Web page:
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Organizations such as the Lawrence Police Department use social media to increase outreach.

August Rudisell is not a police officer. In fact, his two day jobs have nothing to do with law enforcement anymore. However, even while he is on the clock at either the nonprofit organization or retail company he works for, he always has one earphone in.

After working as a dispatch officer for several years, Rudisell decided to help law enforcement in other ways. Now, he is an administrator on the Lawrence KS Community and Police Scanner Twitter page, @KsScanner, where he live-tweets everything said on Lawrence’s police scanner. 

“I use bluetooth headphones that transmit the scanner to my ear," Rudisell said. "From about 15 to 18 hours a day, I’m listening into my ear to the scanner. It’s a huge commitment.”

Rudisell tweets out everything he hears, from a child out of control to a shooting. He gives as much detail as he can, including the location of each incident and whether a threat is imminent.

“If, you know, there's seven cop cars at your neighbor's house, and you want to know if there's a danger to you right now, you can't wait for a media release to come out,” Rudisell said. "I think that's why a lot of people go to the page right away, as soon as they hear sirens. [It's] to see if there's a danger to them, or they need to lock the doors or whatever.”

Rudisell has spent years as an administrator on the Twitter page and has seen others come and go; there used to be four administrators who took shifts listening to the scanner.

But now it’s just Rudisell.

“When we're staffed better, we can alternate coverage so that we have someone listen overnight and capture the calls," Rudisell said. "Obviously on Thursdays, Fridays and Saturdays, I try and stay up until at least 2 a.m. and capture those calls because that’s when a lot of the high-priority calls [come in]. But once the bars close, typically I need to go to bed.”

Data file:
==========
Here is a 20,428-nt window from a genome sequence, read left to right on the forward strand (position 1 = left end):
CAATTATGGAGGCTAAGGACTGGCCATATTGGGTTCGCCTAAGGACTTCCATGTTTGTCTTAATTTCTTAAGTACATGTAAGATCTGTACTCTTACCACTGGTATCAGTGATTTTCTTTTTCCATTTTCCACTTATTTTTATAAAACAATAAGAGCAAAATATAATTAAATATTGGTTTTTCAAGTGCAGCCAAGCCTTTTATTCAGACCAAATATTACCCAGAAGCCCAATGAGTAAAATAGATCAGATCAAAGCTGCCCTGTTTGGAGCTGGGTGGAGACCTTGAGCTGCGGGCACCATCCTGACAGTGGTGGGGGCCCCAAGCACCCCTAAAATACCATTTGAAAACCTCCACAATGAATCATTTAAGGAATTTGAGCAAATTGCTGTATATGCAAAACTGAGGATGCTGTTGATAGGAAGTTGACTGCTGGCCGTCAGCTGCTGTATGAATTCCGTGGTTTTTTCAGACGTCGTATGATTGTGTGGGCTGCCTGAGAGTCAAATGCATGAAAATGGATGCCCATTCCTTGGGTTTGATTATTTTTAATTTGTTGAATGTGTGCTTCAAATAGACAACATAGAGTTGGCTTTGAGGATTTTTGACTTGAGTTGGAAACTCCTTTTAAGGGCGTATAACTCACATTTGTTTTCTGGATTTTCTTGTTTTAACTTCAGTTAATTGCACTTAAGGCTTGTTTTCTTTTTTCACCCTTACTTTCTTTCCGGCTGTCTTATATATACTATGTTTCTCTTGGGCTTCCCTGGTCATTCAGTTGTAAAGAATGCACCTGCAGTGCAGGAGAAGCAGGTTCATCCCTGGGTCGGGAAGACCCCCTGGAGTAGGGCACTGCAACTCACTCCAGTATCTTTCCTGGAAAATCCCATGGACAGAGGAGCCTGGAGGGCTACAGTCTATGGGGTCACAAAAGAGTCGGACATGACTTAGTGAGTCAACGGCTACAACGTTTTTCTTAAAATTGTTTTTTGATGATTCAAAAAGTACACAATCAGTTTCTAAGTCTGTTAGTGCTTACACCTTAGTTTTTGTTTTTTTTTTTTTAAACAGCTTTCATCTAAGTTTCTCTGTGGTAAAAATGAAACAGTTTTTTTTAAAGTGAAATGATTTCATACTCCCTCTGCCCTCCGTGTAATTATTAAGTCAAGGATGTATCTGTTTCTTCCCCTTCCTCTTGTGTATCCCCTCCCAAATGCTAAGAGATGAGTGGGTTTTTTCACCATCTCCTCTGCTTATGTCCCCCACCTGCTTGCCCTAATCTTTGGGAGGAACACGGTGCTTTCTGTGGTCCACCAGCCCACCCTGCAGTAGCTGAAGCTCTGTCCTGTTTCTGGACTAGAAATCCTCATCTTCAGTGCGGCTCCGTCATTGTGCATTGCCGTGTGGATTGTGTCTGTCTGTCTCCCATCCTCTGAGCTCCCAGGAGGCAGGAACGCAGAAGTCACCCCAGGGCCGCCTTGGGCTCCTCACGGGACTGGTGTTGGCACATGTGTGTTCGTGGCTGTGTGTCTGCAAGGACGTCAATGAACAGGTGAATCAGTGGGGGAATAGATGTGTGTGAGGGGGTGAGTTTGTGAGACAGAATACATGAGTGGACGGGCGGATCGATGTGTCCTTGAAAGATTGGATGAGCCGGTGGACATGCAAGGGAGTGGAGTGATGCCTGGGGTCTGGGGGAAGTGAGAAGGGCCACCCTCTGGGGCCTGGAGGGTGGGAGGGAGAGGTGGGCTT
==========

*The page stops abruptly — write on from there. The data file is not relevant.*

Though he is currently the only administrator, he does not work alone. Rudisell retweets important information from other online entities, such as different media outlets, the Douglas County Sheriff’s Office and the Lawrence Police Department.

Patrick Compton, a spokesperson for the Lawrence Police Department, said he appreciates Rudisell’s efforts to keep the community informed.

“Anytime you have the opportunity to get your message out to more people, then it's a win,” Compton said. 

However, Compton also warns against trusting information on social media that does not come directly from the police department.

“The point that we would try to get across is, if you see it on our Twitter or Facebook page, then undoubtedly, it's not a rumor," Compton said. "It's based in fact. It's coming straight from the mouth of the police department."

The Lawrence Police Department is no stranger to using social media as a way to improve community outreach. After going viral on Twitter, the department’s page has over 153,000 followers. Compton said they utilize this Twitter fame to educate and inform the Lawrence community.

“We’ve … been fortunate enough to build that audience through humor and levity and then use that same audience to provide education and information to the public,” Compton said. “It’s a fantastic outlet for us.”

For both Compton and Rudisell, timeliness is of the utmost importance when using social media.

“Lots of times, we can get to [the public] faster than through the news media just by using our social media,” Compton said.

Compton also hopes the department’s Twitter page has changed the way people view police officers.

"They're people, and they laugh just like everybody else," Compton said. "And they have a job just like everybody else, and I think that we've been able to use that Twitter feed to kind of highlight that."

For Rudisell’s Twitter page, however, there is no element of humanization. But the little recognition he receives doesn’t bother him.

“We get messages from citizens pretty regularly saying ‘Thank you for what you do. You know, getting that information in real time is something that allows us to feel safe,'” Rudisell said. “And to feel that we are what the LPD considers a contribution and not a hindrance to their work is a really great feeling.”